WASHINGTON--A highly publicized journal article about the rate of
false positives in mammography distorts both the state of the field
and the goals and methods of breast cancer screening, said Edward A.
Sickles, MD, chief of the Breast Imaging Section, University of
California at San Francisco (UCSF).
Presenting the biennial Wendell Scott, MD, Memorial Lecture to a
plenary session of the American College of Radiologys 28th
National Conference on Breast Cancer, Dr. Sickles cited the
papers suggestion that new technologies are needed to reduce
false positives as an example of what happens "when
investigators write in areas outside their clinical expertise. They
Although technological progress is always welcome, he said, the
necessary methods for reducing false positives already exist and
"are not rocket science technology." Rather, they are
strategies for carefully using existing techniques.
But, lest the field pay too much attention to cutting the
false-positive rate, he cautioned that any method that reduces false
positives inevitably also results in some reduction in true-positive
cases. "It is very important that we understand that," he
said. "Do not react by immediately changing your thresholds of
sensitivity. Cancer detection, not false-positive rate, is the
measure of a screening program. If we wanted no false positives, we
Missing from the paper by Elmore et al (N Engl J Med
338:1089-1096, 1998), he said, is an understanding that in
mammography the definition of false positive varies according to the
With screening mammogram, a rating of 4 or 5 on the BI-RADS scale
indicates a possibly "positive" finding (ie, mammograms
that need more evaluation because they are suggestive or highly
suggestive of malignancy). This finding leads to a call-back for more
views that generally show no cancer. Thus, the original
"false-positive" finding resulted only in the need for more
noninvasive studies. At biopsy, on the other hand, a
false-positive finding would be a tissue study that did not indicate
pathology despite positive mammography findings. In this case, the
false-positive meant that the patient underwent an invasive procedure unnecessarily.
Dr. Sickles believes that radiologists can use several existing
methods to bring their false-positive level down as far as they
safely can. No mammography practice, however, should attempt to lower
its false-positive rate, he emphasized, "unless and until you
can demonstrate by rate of detection that the techniques used produce
acceptable sensitivity." Then and only then should attention go
to reducing false positives, he insisted.
An effective way of reducing recalls in screening is to compare a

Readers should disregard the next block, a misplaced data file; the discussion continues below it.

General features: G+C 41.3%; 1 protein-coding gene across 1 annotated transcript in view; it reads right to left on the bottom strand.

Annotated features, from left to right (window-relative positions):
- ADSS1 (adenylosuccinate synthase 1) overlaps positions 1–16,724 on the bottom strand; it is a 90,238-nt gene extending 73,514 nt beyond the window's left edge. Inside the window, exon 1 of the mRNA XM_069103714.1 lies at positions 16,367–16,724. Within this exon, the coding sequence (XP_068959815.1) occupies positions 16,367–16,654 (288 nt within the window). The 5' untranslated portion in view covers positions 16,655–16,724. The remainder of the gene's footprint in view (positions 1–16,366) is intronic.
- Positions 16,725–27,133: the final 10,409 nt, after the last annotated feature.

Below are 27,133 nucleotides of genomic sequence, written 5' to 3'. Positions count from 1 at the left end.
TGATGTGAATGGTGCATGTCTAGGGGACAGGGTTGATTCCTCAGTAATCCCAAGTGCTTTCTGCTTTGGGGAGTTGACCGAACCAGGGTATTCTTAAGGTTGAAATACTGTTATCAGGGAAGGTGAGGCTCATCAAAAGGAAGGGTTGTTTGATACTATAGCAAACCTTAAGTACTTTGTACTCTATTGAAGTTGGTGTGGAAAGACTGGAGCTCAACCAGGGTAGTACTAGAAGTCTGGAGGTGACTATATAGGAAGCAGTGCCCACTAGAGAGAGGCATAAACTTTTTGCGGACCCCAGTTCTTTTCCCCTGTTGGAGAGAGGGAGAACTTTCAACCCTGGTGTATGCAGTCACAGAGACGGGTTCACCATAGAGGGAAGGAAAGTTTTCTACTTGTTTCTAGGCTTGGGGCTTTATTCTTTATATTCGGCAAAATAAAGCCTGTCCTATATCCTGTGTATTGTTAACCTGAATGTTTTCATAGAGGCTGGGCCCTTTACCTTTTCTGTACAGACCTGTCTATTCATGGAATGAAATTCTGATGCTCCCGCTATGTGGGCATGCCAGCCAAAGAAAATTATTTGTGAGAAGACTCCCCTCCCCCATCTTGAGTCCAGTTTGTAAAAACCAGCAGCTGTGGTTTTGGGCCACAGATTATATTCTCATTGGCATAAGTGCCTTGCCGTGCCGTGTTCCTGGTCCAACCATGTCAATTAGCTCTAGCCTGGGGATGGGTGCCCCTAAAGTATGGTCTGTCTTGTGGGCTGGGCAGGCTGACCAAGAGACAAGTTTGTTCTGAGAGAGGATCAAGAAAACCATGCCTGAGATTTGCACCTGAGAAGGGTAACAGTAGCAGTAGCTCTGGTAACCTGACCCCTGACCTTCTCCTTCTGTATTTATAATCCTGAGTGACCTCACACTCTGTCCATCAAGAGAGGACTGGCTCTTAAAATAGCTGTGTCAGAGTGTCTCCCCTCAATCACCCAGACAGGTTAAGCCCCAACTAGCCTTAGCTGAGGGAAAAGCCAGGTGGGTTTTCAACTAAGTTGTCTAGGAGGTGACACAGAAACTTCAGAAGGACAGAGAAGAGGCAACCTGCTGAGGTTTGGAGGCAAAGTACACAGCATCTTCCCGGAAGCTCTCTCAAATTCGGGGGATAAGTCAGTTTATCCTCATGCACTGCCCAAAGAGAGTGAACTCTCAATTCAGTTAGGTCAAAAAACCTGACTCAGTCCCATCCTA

patients current mammograms with previous films. Doing so cuts
the recall rate in half, he said. Women should be educated to bring
their old films with them when using a new mammography facility, he
Another cause of recalls is summation artifacts, which are harmless
objects photographically superimposed to resemble cancerous lesions.
Because they result from the perspective from which a particular view
is taken, these supposed lesions disappear when the breast is viewed
from another angle. Three percent of all exams produce such
single-view artifacts, which, in a moderately busy practice, can
occur as often as once a day. Taking two views at each examination
can therefore prevent needless call-backs, Dr. Sickles recommended.
Radiologists can also reduce recalls by electing to watch over time,
instead of immediately investigating, selected kinds of "doubtful
findings," Dr. Sickles said. Between 30% and 70% of cancers
found at screening are visible on previous films in "subtle
forms below the intervention threshold." If watched over time,
however, the great majority of such findings will prove to be benign,
A soon-to-be published study of 550 doubtful findings on mammography,
for example, found that over 2½ years of surveillance, 73% of
the lesions did not change, 20% went away, 3% became slightly more
prominent for technical reasons, and 1% were read as clearly abnormal
on a second exam.
Of these seven "abnormal" cases, three were shown to be
benign with additional workup, three were benign at biopsy, and one
was diagnosed as ductal carcinoma in situ (DCIS).
The strategy of watchful waiting of findings just below the
intervention threshold therefore produced results well within the
thresholds of avoiding malpractice, he noted.
In diagnosis, Dr. Sickles said, some summation artifacts will require
more than two views, but in this study, none of the findings that
looked suspicious on only a single view were found to be breast
Certain Findings Usually Benign
Certain kinds of findings, Dr. Sickles said, are "almost
certainly" benign, including circumscribed, noncalcified solid
masses. Ultrasound can ascertain for sure whether they are solid.
Findings that appear generalized over large areas of both breasts are
also likely to be benign. "The more of the same thing you have
scattered throughout both breasts, the less likely it is to be
cancer," he said.
By using follow-up, rather than biopsy, for patients with doubtful
findings, UCSF physicians achieve a biopsy yield of 38% rather than
the national average of 24%, Dr. Sickles said. He emphasized that
every practice should make vigorous efforts to calculate its own
biopsy yield (the ratio of positive biopsies to patients referred for
biopsies), to determine whether sensitivity is within an acceptable
By choosing follow-up instead of immediate tissue study in cases that
are probably benign, practices can reduce their rates of
false-positive mammograms in both screening and diagnosis without
changing their rate of finding early cancers, he said. This task
requires care and precision, but no new technology, he added.
"Everyone can do this," Dr. Sickles concluded.